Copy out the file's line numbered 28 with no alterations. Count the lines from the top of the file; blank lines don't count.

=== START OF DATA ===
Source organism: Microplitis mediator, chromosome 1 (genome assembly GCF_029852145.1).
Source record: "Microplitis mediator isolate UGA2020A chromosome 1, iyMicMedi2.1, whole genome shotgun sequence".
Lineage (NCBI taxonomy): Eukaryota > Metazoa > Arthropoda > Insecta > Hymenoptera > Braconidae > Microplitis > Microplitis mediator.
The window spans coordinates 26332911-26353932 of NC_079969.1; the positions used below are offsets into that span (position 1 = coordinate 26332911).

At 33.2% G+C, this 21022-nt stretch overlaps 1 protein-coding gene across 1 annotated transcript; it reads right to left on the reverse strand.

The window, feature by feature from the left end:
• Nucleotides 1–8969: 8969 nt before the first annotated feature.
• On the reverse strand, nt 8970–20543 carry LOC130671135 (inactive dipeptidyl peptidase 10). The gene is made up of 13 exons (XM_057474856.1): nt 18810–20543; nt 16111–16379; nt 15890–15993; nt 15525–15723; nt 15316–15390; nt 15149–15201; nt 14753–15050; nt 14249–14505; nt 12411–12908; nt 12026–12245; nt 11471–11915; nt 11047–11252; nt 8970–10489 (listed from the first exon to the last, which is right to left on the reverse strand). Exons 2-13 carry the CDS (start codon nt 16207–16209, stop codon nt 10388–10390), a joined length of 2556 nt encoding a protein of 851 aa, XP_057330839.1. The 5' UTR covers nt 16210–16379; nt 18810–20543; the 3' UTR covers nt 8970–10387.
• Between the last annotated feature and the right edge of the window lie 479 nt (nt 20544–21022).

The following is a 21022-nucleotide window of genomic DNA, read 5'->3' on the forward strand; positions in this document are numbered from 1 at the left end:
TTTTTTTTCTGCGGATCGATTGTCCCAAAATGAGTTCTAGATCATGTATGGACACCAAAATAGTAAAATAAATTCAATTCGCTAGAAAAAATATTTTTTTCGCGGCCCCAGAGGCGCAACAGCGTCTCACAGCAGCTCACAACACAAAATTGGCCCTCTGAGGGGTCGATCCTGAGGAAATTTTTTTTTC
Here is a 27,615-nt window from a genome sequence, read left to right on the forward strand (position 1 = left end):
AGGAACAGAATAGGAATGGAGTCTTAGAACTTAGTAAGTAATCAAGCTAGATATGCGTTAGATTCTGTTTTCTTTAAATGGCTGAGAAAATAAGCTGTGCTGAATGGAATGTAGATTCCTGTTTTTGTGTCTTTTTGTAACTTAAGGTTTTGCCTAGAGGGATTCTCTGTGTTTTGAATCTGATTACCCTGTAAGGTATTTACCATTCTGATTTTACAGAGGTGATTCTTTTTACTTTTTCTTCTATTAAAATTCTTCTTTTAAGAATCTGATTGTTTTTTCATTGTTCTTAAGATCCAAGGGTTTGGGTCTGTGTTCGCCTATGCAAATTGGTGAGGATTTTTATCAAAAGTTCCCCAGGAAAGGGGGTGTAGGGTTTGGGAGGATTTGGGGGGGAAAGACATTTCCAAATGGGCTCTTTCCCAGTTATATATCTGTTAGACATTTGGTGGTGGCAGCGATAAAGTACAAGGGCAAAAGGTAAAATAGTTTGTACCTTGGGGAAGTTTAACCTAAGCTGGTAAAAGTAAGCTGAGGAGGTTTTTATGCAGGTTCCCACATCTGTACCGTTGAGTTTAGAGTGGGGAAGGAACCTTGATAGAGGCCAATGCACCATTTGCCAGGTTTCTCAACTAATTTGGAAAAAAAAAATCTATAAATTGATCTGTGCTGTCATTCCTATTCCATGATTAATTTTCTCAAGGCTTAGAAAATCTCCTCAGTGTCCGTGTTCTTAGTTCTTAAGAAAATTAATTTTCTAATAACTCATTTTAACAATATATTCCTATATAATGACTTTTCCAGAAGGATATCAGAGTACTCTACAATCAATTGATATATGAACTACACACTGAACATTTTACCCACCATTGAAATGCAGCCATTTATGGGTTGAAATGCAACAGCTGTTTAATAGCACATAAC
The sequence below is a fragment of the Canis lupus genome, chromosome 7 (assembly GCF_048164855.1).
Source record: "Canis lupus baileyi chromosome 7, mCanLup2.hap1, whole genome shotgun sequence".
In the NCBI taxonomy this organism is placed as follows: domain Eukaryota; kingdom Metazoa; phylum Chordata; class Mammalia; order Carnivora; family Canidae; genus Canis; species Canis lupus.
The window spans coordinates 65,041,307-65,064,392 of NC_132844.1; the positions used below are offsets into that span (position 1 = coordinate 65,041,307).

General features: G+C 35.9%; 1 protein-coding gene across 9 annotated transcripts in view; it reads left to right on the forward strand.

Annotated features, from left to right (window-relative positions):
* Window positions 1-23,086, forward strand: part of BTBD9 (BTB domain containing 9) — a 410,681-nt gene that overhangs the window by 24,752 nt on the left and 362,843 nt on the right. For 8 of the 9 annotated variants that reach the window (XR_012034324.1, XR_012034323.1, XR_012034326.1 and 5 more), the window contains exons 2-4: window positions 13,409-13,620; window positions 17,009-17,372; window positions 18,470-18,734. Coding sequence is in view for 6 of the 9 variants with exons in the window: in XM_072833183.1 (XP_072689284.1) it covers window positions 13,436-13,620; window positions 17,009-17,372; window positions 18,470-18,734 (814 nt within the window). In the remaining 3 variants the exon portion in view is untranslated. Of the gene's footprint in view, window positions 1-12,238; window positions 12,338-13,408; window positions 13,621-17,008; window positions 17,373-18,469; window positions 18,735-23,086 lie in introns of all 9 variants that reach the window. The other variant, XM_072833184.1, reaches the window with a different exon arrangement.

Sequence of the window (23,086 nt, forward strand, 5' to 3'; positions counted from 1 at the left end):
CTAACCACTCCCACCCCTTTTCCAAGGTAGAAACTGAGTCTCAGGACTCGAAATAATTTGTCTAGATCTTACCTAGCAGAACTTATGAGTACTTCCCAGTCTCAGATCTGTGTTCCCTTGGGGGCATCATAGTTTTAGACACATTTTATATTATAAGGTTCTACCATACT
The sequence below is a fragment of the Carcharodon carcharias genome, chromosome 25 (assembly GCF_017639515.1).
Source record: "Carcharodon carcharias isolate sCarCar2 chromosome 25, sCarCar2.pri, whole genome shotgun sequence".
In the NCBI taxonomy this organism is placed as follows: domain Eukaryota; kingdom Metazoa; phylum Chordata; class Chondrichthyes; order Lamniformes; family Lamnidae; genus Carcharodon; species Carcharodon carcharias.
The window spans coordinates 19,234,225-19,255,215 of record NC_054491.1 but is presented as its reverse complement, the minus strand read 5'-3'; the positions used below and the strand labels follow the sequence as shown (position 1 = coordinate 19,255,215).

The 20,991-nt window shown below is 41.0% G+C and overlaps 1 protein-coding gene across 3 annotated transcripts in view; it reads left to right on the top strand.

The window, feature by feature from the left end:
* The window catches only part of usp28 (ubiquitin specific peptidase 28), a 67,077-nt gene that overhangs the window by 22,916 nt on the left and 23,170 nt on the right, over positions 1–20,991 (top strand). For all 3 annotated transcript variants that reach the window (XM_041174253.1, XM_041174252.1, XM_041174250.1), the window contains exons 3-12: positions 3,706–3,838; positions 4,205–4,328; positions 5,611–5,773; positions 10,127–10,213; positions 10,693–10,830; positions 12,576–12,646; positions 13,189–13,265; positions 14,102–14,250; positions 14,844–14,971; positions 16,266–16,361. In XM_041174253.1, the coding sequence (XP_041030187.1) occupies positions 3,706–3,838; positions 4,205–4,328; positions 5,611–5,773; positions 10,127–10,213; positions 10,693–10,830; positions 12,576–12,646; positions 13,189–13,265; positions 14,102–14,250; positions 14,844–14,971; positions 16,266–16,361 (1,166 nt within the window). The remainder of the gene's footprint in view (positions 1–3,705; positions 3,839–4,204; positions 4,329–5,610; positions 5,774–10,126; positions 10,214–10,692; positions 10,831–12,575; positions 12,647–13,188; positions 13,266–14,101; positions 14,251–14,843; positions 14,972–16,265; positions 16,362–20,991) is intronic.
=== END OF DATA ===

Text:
The window, feature by feature from the left end: